By the time most of Yale returns from break, the men’s hockey team could own a conference championship.
After finishing its regular season in second place, Yale has earned a bye through the first weekend of the ECAC tournament. As lower-ranked teams square off this weekend, Yale will have an extra week of rest and practice before it skates into its quarterfinal series on March 11 against a yet-to-be determined opponent.
“It’s nice to get a little rest,” said Andrew Miller ’13, the team’s leading scorer. “But since we have this week off, we won’t be in as good game shape as the team we play. We have to work hard this week and get a good sweat going every day.”
All 12 teams in the ECAC qualify for the conference playoffs, but the top four seeds receive byes directly to the quarterfinals. The bottom eight squads pair off, and play each other in best-of-three series. The winners of those initial series will have the chance to upset one of those four top teams in the quarterfinals.
Last year, Yale suffered one of those upsets. The Elis had won the ECAC regular season title, and faced off in the quarterfinals against a mediocre Brown team, which had finished second-to-last during the regular season. But Yale skated sluggishly after the week off, while the Bears rode the momentum of an upset win over RPI the weekend before and eliminated Yale in three games.
Elimination from the conference tournament did not end the Bulldogs’ quest for the national championship last year, and would not end it this year either. The computer that seeds the NCAA tournament currently ranks the Bulldogs first in the nation, and even an early exit from the ECAC playoffs would not drop them far from the top.
Last year, despite its loss to Brown, Yale stunned a vaunted and higher-ranked North Dakota program in the NCAA tournament with a 3–2 upset.
The Elis were heavy underdogs in that contest. The Fighting Sioux were playing in the NCAA Tournament for the eighth consecutive year; the Elis were making their fourth appearance in program history and had never won a game in the national tournament.
This year, however, Yale has grown from David to Goliath.
The team held the No. 1 ranking in the national polls for over two months, ending only in late January. It boasts the nation’s best scoring offense and second-best scoring defense. It is not shy about stating its aspirations — to go further than one win into the national tournament.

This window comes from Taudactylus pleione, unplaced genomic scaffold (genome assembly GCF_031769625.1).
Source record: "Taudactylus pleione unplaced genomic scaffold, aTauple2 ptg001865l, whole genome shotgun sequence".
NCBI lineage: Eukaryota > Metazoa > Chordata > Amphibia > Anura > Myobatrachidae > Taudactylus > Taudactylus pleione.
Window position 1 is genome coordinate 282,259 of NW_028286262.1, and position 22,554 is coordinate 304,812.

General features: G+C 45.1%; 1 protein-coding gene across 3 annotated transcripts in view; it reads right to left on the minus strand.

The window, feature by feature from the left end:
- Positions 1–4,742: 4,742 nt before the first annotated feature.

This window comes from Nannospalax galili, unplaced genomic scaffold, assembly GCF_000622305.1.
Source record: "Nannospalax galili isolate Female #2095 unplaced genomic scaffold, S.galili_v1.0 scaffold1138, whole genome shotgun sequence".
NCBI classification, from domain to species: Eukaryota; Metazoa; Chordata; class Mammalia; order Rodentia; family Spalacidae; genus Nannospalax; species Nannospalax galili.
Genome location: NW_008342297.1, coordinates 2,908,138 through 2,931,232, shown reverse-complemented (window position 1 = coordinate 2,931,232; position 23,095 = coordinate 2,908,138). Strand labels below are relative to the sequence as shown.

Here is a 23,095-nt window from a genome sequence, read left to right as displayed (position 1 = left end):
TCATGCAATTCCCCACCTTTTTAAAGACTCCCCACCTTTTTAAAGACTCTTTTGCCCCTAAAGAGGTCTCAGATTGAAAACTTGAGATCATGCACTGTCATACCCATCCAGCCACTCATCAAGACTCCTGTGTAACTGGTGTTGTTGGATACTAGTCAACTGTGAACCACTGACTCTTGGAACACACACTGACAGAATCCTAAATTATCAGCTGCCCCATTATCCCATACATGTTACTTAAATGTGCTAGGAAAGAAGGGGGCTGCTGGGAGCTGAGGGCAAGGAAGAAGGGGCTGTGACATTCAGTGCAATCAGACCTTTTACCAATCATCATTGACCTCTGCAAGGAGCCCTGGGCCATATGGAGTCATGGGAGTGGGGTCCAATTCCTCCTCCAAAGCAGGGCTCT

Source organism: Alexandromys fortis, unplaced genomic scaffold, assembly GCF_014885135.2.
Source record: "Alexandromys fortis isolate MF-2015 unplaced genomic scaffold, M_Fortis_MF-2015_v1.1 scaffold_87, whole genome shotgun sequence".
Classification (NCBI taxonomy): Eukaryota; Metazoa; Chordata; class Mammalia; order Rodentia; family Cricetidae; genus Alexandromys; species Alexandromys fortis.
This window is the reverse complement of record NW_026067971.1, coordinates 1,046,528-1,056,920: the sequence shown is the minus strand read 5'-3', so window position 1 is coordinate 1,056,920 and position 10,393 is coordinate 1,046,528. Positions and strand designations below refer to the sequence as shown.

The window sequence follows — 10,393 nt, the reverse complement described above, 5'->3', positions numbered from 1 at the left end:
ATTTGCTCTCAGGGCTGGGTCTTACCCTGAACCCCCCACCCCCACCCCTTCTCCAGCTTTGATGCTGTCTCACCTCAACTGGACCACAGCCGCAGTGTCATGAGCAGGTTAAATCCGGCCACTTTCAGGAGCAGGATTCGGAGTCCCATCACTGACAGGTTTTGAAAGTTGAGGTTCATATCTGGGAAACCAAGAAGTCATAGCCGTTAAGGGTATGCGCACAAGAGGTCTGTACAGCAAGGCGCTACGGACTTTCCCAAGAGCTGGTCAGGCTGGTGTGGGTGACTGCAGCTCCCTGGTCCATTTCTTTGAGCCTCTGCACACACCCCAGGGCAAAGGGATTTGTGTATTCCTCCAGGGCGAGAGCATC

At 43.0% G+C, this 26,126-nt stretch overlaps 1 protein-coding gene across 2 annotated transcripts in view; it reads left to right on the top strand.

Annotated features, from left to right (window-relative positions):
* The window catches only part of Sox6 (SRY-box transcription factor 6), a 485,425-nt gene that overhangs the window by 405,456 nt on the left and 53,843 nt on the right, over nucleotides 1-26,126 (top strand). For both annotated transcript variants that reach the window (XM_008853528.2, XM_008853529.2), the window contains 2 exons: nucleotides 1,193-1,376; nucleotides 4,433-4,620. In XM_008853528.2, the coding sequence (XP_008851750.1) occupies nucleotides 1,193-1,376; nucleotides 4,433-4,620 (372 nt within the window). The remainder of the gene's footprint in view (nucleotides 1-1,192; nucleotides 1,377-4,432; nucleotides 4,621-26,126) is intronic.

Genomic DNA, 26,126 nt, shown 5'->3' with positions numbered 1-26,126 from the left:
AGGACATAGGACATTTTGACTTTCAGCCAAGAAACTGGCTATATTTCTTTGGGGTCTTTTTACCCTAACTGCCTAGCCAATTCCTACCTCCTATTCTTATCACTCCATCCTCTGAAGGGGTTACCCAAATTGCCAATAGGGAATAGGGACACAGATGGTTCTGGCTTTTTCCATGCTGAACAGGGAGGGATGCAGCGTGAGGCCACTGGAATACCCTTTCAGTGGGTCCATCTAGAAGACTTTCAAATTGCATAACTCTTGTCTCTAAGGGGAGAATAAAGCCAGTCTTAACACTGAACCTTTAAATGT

“We hope we have eight games left,” head coach Keith Allain ’80 said following the team’s last game of the regular season, a win over Cornell.
Eight games — eight wins — are the number necessary to win both the ECAC and NCAA titles. The first two of those wins will have to come on the weekend of March 11 at Ingalls Rink. If the Bulldogs advance past the quarterfinals, they will have no margin for error in the single-game elimination semifinals and finals. It’s go forward, or go home.
Last year, Yale’s ECAC tournament run ended far sooner than fans anticipated. The Bulldogs had won seven of their past eight games. They were facing off against a Brown team they had defeated twice in the regular season. But after two weeks off, Yale could not muster same the energy that had carried it through the end of the season.
The Elis have encountered similar difficulties regaining momentum after time off this year. Three of the Bulldogs’ five season losses came in the month following the winter break.
Heading into this year’s ECAC tournament, the Yale squad faces a situation much like last year’s: two weeks off before opening postseason play at home, and just one loss in its past six games. But this year, the Elis have two fewer obstacles to overcome.
Yale’s first game against Brown also marked its first without star forward Sean Backman ’10, who had broken his ankle the night of the team’s last regular season game. After Allain declared Backman “out indefinitely,” the Bulldogs had to adjust without the dangerous right winger.
Beyond the offensive setback, there was last year’s constant question of goaltending. Allain spent the 2009–’10 season cycling through netminders — never electing a chief starter. But this year’s Eli squad has climbed to unprecedented heights in the national rankings largely thanks to the steady performance of goaltender Ryan Rondeau ’11. The goalie, who played a mere six games last season, has emerged not only as a starter, but as a star.
Rondeau’s success is evident in statistical categories: he ranks third in the nation in both save percentage and goals against average. It is evident in individual games: he has shut out three teams this year, whereas last year’s carousel of goalies did not manage a single shutout. And it is evident in the words of his teammates.
“When we make mistakes, we know [Rondeau] has our back,” said Jimmy Martin ’11.
For most of the season, Yale has not needed that stellar goaltending — its top-ranked offense has scored at a clip quick enough to blow most opponents out of the water early on. The attack faltered in late January and early February, but finished with four goals or more in four of its last five regular season games.
“We just have to get out there and push the tempo,” said Miller. “We just have to play to our ability.”
Yale’s quarterfinal series will be held at Ingalls Rink on March 11, March 12 and, if necessary, March 13. All games will begin at 7 p.m. and be broadcast on WYBC. Free student tickets will be available at the rink before the game.
If Yale wins its quarterfinal series, it will play in the semifinals on March 18 in Atlantic City, New Jersey. The finals will be held the next day. The tournament games will also be broadcast on WYBC.